"And the crassulacean acid metabolism, or CAM photosynthetic pathway, present in pineapples has evolved from pre-exiting genes in C3 plants, rather than through the acquisition of genes with new functions.​” 

Crassulacean acid metabolism is a photosynthetic pathway that maximises water use many times more efficiently than C3 species. 

Professor Bulone said the discovery of the pineapple's genetic evolution to the CAM pathway and the capacity of pineapples to resist to arid conditions could play a long-term role in agricultural development. 

"What is also important in this work, in terms of long-term in agricultural development, is the fact the pineapple has diverged from the lineage that has led to grasses and cereals, about 100m years ago​. 

"Therefore the pineapple is a very good model to compare with the evolution of cereals and grasses​," he said. 

The study was published this week in Nature Genetics​. 

Chr. Hansen to acquire DIAL culture production and strain collection

Dairy Innovation Australia Ltd (DIAL), which provides technical and research services for dairy manufacturing, has finalised the sale of its culture production unit and strain collection to Denmark’s Chr. Hansen and its Australian subsidiary. 


The sale of this business unit is in line with the strategic review conducted by the DIAL Board. The deal is expected to be completed this month.

Peter Boyden, DIAL’s chairman, said: “Securing a key international purchaser in Chr. Hansen validates our decision to separate the cultures production unit from the remaining consultancy functions of DIAL​. 

It is important to the DIAL Board to know the supply of cultures to the Australian industry will be serviced by a global leader in the sector​.” 

A leader in fermentation technology, Chr. Hansen has culture production facilities in Denmark, France, America, and with this acquisition, Australia.

“We look forward to nurturing the starter culture business within the Chr. Hansen family and becoming a stronger partner to our customers,” said Kylie Evans, country manager. 

Some key DIAL staff will join Chr. Hansen, with production expected to continue at the Australian company’s existing facility for 12 months while a long-term future location is evaluated. 

Recalls prompt regulator to remind companies of allergen labelling importance

The antipodean food regulator has reminded all business, including importers, of the need to meet mandatory allergen labelling requirements.


In a statement, Fsanz chief executive Steve McCutcheon said a number of coconut products had been recalled due to a lack of milk and milk products labelling.

Allergens can be deadly and this is why the food standards code contains mandatory labelling requirements for nine allergens to ensure consumers have access to this vital information​,” McCutcheon said.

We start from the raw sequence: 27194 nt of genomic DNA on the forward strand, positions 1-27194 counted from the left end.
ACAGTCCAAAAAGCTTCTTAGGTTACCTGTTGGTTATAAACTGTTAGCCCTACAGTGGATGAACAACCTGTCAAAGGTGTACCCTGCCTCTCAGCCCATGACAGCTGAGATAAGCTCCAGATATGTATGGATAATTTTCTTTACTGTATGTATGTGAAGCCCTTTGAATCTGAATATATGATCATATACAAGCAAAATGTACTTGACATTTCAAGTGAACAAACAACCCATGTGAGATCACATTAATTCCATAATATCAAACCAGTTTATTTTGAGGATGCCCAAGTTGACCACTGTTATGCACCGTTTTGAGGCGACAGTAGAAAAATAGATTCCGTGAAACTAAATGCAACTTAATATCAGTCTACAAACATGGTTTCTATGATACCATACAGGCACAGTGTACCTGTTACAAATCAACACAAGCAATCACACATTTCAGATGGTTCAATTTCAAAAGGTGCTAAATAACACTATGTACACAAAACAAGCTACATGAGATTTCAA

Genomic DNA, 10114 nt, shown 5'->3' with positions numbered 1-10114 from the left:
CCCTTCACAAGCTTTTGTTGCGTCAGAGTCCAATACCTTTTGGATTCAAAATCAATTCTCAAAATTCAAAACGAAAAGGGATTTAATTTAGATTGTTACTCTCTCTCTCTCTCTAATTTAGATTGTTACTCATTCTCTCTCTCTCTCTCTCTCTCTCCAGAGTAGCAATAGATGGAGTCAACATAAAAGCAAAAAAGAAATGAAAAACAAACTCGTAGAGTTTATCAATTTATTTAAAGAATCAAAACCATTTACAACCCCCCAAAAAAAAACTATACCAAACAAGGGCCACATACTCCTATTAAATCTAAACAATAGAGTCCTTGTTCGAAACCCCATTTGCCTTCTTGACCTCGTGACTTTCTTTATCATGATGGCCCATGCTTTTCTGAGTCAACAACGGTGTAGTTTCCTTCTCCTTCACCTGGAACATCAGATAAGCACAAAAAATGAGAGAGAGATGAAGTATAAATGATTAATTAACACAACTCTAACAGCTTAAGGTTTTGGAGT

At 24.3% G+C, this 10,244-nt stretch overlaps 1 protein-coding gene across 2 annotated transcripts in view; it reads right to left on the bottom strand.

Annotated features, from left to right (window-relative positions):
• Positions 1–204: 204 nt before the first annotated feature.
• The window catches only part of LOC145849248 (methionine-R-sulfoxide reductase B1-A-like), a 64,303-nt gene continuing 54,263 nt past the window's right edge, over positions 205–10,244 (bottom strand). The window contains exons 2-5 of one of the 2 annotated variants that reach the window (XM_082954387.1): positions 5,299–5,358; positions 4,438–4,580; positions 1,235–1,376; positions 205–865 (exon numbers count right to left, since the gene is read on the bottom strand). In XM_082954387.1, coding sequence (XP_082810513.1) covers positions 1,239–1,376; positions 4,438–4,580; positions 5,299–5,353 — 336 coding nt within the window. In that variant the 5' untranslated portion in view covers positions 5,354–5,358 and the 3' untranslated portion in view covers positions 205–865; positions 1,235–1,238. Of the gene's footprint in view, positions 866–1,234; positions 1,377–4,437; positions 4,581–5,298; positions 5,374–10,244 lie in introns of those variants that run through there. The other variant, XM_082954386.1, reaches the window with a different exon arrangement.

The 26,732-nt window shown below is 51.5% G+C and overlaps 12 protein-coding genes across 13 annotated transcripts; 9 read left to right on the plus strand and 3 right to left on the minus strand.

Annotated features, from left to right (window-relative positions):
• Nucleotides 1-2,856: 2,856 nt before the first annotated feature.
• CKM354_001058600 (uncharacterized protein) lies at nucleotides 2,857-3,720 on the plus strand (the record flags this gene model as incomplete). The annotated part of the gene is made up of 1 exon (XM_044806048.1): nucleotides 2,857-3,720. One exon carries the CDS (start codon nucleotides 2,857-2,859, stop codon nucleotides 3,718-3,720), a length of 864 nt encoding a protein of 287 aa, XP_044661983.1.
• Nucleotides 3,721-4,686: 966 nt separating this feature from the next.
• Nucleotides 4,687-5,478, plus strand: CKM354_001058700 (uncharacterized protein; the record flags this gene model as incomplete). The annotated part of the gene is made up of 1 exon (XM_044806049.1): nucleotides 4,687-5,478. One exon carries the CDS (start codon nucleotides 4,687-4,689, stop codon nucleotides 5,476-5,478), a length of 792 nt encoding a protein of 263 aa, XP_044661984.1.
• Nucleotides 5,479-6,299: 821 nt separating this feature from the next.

I remind any consumers who are allergic to milk or milk products to be mindful of recent recalls involving imported coconut products. Products have ranged from powders to coconut drinks and have been sold at smaller Asian retailers as well as larger outlets, chemists and online​.

State and territory enforcement agencies and the Commonwealth Department of Agriculture and Water Resources (for imported food) have been investigating similar products​.”

Meanwhile, Fsanz has called for submissions on proposed changes to the maximum residue limits for agricultural and veterinary chemicals.

McCutcheon said the regulator has considered proposed changes to MRLs for chemicals that may legitimately occur in foods in Australia.

Fsanz considers changes to the relevant standard at the request of applicants or because changes have been made by the Australian Pesticides and Veterinary Medicines Authority​,” he said.

Including these MRLs in the code will permit the sale of foods containing legitimate residues at levels which dietary assessments have confirmed are safe for human consumption​.”

All Fsanz decisions on standards are notified to ministers responsible for food regulation. The ministers can decide to adopt, amend or reject standards, or they can ask for a review.  

NZ floods may worsen 2016 lamb production

New Zealand lamb prices have increased 20% since June, in line with seasonal trends, though they are still down 2% over last year.


October prices in New Zealand increased 5% month on month as New Zealand entered the breeding season, when production is at its lowest. 

September rains in Gisborne region, where the equivalent of one month’s rainfall fell in one day, caused large floods resulting in some farms importing feed for lambs and increased costs. 

In response, farmers may cull produce early to reduce these higher costs, which would increase supply and cause prices to decrease. 

El Niño tends to bring stronger winds to New Zealand, resulting in more frequent and severe weather. Since the flooding, severe weather has been forecast for the South Island, with high rainfall in October. 

The 2016 season’s lamb production is estimated to fall 6% year on year to 355,000 tonnes, and severe weather could decrease production further. 

Related topics: Policy, Oceania, Asian tastes, Supplements